Today, though, many cities are cracking down on the vehicles, citing concerns such as the impossibility of licensing or insuring tricycles for passenger transport under current regulations, or the lack of training or vehicle registration required to own and drive one. In 2013, the government of Shijiazhuang, Hebei, claimed that tricycles caused over 30 traffic accidents in the city per day, and prohibited both pedal and motorized trikes from driving inside its Second Ring Road and on major roads inside the Third Ring Road.
Yet even Shijiazhuang realized the futility of a total ban: Over the decades, tricycles had also become standard vehicles for water and gas delivery, couriers, the postal service, street sanitation, and other essential sectors. The government could only ask these public service tricycles to get new paint jobs and register with the city traffic control bureau, while promising closer inspections to make sure they don’t run red lights, drive in fast lanes, or break other traffic laws.
Meanwhile, the crackdowns invited dissent. A Ms. Sun told the People’s Daily that Shijiazhuang’s ban was going to raise expenses for small business owners like herself, who would have to hire vans to transport goods, rather than use their own tricycles “at virtually no cost.” Ordinary citizens pointed out the convenience of beng beng in small streets where buses can’t run, or neighborhoods without enough legal taxis. “The focus should be on making more traffic regulations for tricycles…rather than a simple ‘all or nothing’ approach,” complained a Mr. Ma.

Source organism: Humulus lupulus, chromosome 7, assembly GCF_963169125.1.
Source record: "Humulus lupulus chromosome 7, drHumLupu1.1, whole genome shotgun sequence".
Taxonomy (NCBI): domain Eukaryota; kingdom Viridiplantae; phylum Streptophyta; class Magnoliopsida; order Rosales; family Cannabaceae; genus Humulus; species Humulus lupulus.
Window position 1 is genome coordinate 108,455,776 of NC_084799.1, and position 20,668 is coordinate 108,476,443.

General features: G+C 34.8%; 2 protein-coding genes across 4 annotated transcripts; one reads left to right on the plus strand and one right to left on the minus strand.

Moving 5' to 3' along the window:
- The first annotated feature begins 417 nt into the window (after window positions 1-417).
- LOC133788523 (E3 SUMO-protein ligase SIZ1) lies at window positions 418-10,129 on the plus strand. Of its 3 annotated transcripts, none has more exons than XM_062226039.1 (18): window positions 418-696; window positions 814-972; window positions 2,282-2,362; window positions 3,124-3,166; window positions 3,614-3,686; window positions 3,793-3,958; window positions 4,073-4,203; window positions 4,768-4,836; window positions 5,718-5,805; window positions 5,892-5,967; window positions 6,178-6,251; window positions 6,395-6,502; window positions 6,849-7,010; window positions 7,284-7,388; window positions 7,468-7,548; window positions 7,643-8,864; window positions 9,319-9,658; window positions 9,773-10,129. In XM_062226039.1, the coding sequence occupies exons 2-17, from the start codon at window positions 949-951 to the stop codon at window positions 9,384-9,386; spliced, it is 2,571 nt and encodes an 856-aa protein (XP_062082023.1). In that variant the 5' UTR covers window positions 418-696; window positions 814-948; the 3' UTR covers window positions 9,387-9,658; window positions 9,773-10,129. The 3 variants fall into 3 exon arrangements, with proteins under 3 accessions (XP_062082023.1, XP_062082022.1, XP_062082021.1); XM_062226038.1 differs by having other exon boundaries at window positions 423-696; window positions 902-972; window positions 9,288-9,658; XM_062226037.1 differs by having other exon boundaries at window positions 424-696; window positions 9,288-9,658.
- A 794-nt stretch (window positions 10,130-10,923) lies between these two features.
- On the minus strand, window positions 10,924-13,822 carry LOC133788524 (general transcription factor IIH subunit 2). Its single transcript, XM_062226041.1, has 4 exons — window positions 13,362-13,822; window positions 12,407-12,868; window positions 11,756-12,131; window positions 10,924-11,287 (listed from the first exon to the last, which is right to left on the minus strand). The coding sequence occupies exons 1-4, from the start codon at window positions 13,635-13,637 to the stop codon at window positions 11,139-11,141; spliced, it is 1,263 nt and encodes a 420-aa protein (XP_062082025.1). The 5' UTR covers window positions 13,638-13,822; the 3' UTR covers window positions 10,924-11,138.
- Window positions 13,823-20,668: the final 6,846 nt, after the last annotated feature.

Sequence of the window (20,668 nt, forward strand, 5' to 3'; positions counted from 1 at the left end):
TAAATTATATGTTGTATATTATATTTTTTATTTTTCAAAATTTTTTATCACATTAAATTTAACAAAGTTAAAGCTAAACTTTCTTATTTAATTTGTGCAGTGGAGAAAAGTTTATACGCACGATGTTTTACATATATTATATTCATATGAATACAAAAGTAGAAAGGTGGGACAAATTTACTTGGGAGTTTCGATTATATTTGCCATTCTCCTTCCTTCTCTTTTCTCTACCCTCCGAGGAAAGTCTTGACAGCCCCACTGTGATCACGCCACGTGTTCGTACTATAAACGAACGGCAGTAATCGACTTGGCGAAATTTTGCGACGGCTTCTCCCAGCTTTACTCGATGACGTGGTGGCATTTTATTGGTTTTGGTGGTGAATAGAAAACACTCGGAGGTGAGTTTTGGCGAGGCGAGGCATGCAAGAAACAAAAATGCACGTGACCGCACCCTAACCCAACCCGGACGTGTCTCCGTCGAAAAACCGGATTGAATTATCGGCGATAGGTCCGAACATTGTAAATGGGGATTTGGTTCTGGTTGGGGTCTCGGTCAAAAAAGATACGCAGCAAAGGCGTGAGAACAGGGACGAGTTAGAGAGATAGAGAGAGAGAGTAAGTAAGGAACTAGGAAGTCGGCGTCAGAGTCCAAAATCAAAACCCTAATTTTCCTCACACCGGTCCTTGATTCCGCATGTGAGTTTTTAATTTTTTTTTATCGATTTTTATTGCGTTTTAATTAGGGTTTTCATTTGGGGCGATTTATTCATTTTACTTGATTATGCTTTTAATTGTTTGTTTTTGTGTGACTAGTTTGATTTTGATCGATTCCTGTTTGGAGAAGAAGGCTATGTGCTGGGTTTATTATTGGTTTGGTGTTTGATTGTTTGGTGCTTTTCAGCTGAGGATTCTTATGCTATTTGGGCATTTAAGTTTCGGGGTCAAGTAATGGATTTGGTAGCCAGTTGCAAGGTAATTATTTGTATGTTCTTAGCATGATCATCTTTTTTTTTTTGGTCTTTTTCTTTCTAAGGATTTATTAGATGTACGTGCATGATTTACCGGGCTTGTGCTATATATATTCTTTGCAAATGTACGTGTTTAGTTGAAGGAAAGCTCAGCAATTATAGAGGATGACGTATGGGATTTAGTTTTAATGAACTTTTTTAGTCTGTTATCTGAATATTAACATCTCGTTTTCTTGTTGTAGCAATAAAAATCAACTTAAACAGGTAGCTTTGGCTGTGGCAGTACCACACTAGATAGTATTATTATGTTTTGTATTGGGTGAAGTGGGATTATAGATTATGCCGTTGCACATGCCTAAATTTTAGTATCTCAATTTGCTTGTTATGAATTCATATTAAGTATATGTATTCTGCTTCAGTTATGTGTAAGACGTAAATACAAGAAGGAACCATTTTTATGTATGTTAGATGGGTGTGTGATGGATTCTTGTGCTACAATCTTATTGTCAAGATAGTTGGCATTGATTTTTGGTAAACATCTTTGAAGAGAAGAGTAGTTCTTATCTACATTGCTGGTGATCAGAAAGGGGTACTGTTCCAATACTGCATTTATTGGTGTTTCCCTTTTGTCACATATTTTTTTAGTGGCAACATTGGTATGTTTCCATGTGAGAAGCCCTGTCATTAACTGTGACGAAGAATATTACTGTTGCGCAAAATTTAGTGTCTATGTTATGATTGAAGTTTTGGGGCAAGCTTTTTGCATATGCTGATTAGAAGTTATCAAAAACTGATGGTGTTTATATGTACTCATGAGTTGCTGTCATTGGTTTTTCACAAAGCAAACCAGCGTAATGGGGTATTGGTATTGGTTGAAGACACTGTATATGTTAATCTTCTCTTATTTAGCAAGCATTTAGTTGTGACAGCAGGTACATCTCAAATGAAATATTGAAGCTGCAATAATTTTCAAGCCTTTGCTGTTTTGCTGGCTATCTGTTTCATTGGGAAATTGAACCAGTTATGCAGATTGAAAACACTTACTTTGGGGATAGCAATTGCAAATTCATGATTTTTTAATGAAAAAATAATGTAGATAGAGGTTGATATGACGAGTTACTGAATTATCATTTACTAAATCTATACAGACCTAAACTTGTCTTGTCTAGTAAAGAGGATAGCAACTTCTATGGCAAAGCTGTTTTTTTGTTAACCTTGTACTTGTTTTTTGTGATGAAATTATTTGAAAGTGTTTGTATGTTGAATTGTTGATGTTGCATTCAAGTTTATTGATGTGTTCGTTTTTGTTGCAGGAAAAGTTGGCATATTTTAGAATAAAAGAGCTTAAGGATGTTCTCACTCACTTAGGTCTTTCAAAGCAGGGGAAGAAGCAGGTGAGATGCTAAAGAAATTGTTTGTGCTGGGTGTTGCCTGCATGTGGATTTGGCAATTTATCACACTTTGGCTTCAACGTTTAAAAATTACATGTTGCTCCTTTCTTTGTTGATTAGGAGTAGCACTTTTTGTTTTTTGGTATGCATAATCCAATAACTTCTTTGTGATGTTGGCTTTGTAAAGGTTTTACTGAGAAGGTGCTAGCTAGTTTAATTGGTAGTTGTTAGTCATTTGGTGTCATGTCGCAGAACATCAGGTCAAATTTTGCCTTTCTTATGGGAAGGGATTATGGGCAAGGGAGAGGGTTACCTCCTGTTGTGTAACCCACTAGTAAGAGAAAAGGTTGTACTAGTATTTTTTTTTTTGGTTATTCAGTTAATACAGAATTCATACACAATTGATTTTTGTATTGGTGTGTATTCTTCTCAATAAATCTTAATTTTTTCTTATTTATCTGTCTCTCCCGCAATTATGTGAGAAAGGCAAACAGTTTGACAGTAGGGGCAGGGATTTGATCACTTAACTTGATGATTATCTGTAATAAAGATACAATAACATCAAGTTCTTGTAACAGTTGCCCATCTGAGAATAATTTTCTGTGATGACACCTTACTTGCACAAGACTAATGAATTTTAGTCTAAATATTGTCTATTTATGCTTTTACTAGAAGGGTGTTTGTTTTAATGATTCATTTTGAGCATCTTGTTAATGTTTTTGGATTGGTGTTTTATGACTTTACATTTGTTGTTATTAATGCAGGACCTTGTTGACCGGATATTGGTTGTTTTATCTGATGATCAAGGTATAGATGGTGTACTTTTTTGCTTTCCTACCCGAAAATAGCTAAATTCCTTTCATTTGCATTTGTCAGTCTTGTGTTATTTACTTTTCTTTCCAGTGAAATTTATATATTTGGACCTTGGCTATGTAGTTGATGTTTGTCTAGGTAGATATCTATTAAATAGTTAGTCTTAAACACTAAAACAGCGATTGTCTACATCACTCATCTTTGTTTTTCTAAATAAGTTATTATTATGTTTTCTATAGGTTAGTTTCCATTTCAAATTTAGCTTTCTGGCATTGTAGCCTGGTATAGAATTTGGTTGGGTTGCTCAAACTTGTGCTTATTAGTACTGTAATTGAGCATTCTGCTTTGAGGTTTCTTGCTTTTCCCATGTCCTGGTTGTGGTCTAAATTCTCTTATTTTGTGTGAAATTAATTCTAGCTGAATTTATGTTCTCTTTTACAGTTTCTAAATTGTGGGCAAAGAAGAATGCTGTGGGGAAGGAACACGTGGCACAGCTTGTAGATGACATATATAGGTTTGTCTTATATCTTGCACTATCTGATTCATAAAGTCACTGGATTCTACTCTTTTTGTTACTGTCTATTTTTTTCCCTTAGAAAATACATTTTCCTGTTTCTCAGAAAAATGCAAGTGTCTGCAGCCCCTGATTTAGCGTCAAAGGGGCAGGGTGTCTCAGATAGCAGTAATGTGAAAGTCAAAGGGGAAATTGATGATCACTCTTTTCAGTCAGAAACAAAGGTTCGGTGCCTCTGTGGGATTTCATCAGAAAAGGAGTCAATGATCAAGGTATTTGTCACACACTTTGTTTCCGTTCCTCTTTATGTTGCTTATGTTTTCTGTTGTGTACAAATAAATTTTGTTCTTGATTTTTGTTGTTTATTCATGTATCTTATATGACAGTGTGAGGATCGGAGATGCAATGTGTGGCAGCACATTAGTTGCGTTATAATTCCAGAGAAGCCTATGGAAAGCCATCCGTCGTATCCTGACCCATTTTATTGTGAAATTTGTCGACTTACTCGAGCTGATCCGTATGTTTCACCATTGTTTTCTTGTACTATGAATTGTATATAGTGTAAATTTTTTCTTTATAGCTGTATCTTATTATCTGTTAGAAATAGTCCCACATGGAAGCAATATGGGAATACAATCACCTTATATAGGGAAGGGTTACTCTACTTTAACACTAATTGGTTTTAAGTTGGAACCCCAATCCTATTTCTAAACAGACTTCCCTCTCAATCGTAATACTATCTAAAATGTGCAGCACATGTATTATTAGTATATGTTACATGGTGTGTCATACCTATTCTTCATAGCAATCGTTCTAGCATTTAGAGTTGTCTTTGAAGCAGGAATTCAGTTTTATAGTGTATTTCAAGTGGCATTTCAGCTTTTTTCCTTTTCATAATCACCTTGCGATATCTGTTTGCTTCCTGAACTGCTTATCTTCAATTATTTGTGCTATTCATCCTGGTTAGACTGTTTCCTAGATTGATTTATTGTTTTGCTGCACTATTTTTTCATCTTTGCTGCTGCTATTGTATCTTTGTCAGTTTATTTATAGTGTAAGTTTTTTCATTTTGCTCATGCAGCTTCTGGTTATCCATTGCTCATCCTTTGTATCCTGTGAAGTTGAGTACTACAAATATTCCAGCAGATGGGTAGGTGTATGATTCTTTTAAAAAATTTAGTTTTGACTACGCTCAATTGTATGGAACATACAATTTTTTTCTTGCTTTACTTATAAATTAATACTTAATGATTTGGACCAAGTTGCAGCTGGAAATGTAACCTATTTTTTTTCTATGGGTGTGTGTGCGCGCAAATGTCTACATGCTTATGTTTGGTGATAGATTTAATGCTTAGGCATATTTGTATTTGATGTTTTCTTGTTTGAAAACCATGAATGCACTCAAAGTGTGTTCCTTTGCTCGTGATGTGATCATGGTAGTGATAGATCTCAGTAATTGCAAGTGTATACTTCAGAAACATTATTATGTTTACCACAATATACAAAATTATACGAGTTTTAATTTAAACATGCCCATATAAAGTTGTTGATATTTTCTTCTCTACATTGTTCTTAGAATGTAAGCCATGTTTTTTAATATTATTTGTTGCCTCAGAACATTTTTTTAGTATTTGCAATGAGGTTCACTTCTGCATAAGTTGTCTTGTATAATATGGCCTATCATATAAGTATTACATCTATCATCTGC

Beng beng drivers’ disregard of traffic laws is one reason behind the crackdowns
Then there are complaints from the drivers themselves, often rural-to-urban migrants attracted to the profession due to its flexibility and low barriers of entry. In 2014, beng beng drivers working the suburban Dalianpo, Guanzhuang, and Shuangqiao neighborhoods of Beijing reported monthly incomes of 4,000 to 7,000 RMB (average monthly income in Beijing was 6,463 RMB that year), and costs between 2,000 and 3,000 RMB to buy a secondhand tricycle (“a new one’s not worth buying [since] it might get confiscated,” one driver told Beijing Youth Daily).
The same year, Beijing began a citywide crackdown on tricycles, including both beng beng and three-wheelers modified for vending food or goods. Urban management (chengguan) officers were sent to 78 neighborhoods to confiscate unregistered vehicles and arrest drivers, with the eventual goal of banning diesel and electric tricycles inside the Sixth Ring Road.
In 2015, Li Fu, a driver in Fangshan district, injured three chengguan while resisting arrest, but got a comparatively light sentence of a year in prison after telling a sympathetic judge, “My mother is ill, my children are at school, and I drive a tricycle just to support my family.” (Other drivers don’t seem to be letting the still-ongoing raids affect business—“Take you somewhere on my way?” a driver near Dalianpo once shouted to TWOC while sprinting for his vehicle in anticipation of a police visit to the area.)
For the last two years, it seemed that bike-share apps might succeed where heavy-handed raids failed to finally drive tricycles off the road. Some beng beng drivers were reportedly vandalizing share-bikes parked in their turf. “The starting price for us used to be 10 RMB, but [with bikes], people can now travel for 50 cents to 1 RMB,” one driver told Beijing’s Morning Post.
Lately, though, the successive failures of bike apps like Coolqi, Xiaoming, Bluegogo, and, most alarmingly, ofo, have added another twist to the tale. As millions of defunct bikes get hauled out of Chinese cities to be trashed or recycled—on the back of large electric tricycles, no less—the scrappy three-wheeler may be having the last laugh.
“Three Wheels Good” is a story from our issue, “Home Bound”. To read the entire issue, become a subscriber and receive the full magazine. Alternatively, you can purchase the digital version from the iTunes Store.